Kilkenny, Halpern and Lane. The opinion of the court was delivered by Lane, J.A.D.
Odom appeals from an order denying his second petition for post-conviction relief.
On June 13, 1963 he was found guilty of murder in the first degree of two persons with recommendations for life imprisonment and sentenced to concurrent life sentences. Ravenell appealed the conviction. The facts surrounding the crimes are set forth in the opinion of the Supreme Court and need not be repeated here. State v. Ravenell , 43 N.J. 171 (1964), cert. den. 379 U.S. 982, 85 S. Ct. 690, 13 L. Ed. 2d 572 (1965).
Before us it is argued that it was error for the trial court to fail to hold a plenary hearing "to determine the merit of the defendant's petition in violation of his due process rights as guaranteed by Fourteenth Amendment to the Federal Constitution." If the defendant means an evidentiary hearing, we do not agree as will be seen later. If the defendant means a hearing at which each ground for relief is considered, we do agree.
The order appealed from states that the application is barred under R. 3:22-4. The fact that the defendant had brought an earlier petition for post-conviction relief is not in itself sufficient reason to deny the present petition, unless the prior adjudication was upon the merits of the issues now urged (R. 3:22-5) or unless the present petition does not fall within the exceptions in R. 3:22-4. State v. Johnson , 43 N.J. 572 (1965), aff'd 384 U.S. 719, 86 S. Ct. 1772, 16 L. Ed. 2d 882 (1966); cf. State v. Pohlabel , 40 N.J. Super. 416, 422 (App. Div. 1956). The trial court did not set forth any findings of fact or conclusions of law as required by R. 1:7-4. Petitions for post-conviction relief cannot be disposed of out of hand. Rather than remand, we will exercise original jurisdiction to determine the matter. R. 2:10-5.
The grounds set forth in the petition are (verbatim):
(1) Defendant was illegally arrested on July 21, 1962, without a warrant and detained by the Elizabeth Police Department and consequently the confession (State's Item 9 for Identification) was unlawfully obtained and not admissible into evidence.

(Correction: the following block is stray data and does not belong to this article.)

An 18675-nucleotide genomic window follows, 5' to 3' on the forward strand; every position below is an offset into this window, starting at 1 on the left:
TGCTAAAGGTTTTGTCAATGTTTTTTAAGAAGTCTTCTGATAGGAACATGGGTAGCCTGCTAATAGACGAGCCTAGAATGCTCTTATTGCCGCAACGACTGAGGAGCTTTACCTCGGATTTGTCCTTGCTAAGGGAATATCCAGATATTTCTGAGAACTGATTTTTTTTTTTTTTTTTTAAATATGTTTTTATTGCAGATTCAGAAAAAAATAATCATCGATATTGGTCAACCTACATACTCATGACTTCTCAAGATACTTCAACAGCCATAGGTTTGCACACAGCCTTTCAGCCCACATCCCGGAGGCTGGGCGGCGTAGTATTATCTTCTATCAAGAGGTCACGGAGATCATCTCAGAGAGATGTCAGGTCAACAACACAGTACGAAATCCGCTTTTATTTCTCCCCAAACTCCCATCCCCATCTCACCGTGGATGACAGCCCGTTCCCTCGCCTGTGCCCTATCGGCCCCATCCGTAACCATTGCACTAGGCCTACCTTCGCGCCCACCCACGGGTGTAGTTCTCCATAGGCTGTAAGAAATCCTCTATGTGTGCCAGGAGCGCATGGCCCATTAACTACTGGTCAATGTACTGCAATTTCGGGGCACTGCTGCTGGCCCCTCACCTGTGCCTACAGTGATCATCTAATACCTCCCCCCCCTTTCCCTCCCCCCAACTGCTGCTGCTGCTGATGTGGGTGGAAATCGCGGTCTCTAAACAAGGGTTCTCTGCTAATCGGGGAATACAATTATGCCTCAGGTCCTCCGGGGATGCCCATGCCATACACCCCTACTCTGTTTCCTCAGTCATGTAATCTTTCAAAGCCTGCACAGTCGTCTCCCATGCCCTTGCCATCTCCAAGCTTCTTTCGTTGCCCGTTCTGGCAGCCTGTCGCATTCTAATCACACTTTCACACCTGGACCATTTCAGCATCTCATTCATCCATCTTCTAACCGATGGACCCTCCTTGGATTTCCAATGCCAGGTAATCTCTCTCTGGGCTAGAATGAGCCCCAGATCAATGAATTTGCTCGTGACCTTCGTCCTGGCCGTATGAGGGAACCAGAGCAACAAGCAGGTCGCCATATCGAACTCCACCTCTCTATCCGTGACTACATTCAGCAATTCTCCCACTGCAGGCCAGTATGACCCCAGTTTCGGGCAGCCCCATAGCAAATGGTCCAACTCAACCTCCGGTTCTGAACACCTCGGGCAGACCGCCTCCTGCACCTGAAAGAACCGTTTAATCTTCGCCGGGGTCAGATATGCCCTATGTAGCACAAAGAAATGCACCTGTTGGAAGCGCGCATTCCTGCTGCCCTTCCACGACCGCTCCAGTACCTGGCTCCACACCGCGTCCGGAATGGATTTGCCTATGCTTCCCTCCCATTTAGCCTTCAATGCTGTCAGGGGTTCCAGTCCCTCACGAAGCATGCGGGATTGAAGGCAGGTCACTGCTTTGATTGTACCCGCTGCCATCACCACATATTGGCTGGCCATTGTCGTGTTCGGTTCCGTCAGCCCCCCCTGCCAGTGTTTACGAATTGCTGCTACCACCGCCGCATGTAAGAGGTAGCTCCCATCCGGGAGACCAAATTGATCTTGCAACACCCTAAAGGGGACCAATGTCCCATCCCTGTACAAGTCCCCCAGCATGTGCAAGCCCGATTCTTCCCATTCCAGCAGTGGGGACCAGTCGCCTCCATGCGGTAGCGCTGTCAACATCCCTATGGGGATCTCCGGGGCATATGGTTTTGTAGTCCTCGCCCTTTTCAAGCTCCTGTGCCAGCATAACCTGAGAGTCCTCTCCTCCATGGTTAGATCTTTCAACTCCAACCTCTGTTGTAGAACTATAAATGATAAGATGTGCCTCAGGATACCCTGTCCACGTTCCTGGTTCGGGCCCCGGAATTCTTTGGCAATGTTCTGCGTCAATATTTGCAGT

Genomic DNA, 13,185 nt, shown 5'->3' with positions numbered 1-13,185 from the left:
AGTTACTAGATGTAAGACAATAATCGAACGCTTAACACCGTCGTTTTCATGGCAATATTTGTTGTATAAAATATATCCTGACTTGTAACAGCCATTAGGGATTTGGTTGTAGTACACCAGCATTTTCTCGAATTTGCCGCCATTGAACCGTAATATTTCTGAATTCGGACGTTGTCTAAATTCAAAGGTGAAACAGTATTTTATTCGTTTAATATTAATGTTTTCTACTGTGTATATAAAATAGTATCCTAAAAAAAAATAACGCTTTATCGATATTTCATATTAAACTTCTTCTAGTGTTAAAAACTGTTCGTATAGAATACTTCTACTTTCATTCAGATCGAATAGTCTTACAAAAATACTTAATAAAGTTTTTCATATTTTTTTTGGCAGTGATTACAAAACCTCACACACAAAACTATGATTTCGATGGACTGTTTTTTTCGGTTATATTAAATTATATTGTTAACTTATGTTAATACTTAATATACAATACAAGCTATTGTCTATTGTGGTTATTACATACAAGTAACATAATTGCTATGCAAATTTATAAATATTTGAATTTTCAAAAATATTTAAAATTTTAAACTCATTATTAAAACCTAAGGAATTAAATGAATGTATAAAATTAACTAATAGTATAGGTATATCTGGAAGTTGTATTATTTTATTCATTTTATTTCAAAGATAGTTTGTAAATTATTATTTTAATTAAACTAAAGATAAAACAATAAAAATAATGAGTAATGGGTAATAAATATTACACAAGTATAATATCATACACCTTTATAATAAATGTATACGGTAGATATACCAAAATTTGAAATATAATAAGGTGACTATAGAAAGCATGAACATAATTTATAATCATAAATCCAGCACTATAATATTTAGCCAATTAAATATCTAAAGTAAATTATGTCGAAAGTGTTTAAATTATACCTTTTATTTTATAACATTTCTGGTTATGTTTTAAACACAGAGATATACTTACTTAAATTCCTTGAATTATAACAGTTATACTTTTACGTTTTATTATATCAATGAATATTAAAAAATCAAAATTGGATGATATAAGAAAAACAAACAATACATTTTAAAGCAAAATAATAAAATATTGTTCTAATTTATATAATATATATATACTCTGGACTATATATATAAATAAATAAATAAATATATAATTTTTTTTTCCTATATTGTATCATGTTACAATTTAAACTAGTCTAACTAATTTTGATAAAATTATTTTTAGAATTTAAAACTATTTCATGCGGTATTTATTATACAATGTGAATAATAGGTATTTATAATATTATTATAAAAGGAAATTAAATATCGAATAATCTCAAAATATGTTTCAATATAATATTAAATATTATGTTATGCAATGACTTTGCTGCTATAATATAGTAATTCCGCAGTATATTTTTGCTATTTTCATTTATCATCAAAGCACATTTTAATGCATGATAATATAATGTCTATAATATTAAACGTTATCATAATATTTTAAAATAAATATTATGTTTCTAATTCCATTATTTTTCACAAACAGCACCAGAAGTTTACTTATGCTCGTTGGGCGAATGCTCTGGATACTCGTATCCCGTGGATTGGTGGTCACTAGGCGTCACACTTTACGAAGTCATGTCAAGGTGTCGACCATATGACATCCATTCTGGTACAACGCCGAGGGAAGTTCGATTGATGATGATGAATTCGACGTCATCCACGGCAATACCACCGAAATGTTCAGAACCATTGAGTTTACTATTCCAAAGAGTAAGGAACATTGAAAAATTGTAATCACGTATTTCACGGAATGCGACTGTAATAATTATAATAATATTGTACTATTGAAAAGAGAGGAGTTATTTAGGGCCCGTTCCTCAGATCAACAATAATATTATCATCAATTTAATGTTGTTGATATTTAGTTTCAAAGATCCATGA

(2) The defendant was not advised that he was a suspect and was not offered or furnished counsel prior to the making of any confession and therefore the confession was obtained in violation of the defendant's Constitutional rights and therefore invalid and not admissible in evidence. Defendant relies on Culombe v. Connecticut , 367 U.S. 568 (1961) case and Watts v. Indiana , 338 U.S. 49, at 58-59 (1949) case.
(3) Petitioner's rights were substantially denied under the Constitution of the United States or the Constitution or the laws of the State of New Jersey in that petitioner was denied the right of a fair trial so guaranteed, resulting from the highly improper instructions to the jury by the trial judge, which instructions invaded the exclusive province of the jury.
(4) The said sentences is harsh, cruel, excessive and contrary to the defendant's rights under the Constitution of the United States and that of the State of New Jersey.
(5) The defendant was denied his Constitutional right to file and prosecute an appeal from defendant's June 1963 conviction and sentence, all contrary to the fair administration of criminal justice and due process of law.
(6) It is claimed that the defendant in this case was denied due process of law. It is further claimed that a denial of the relief would be contrary to ...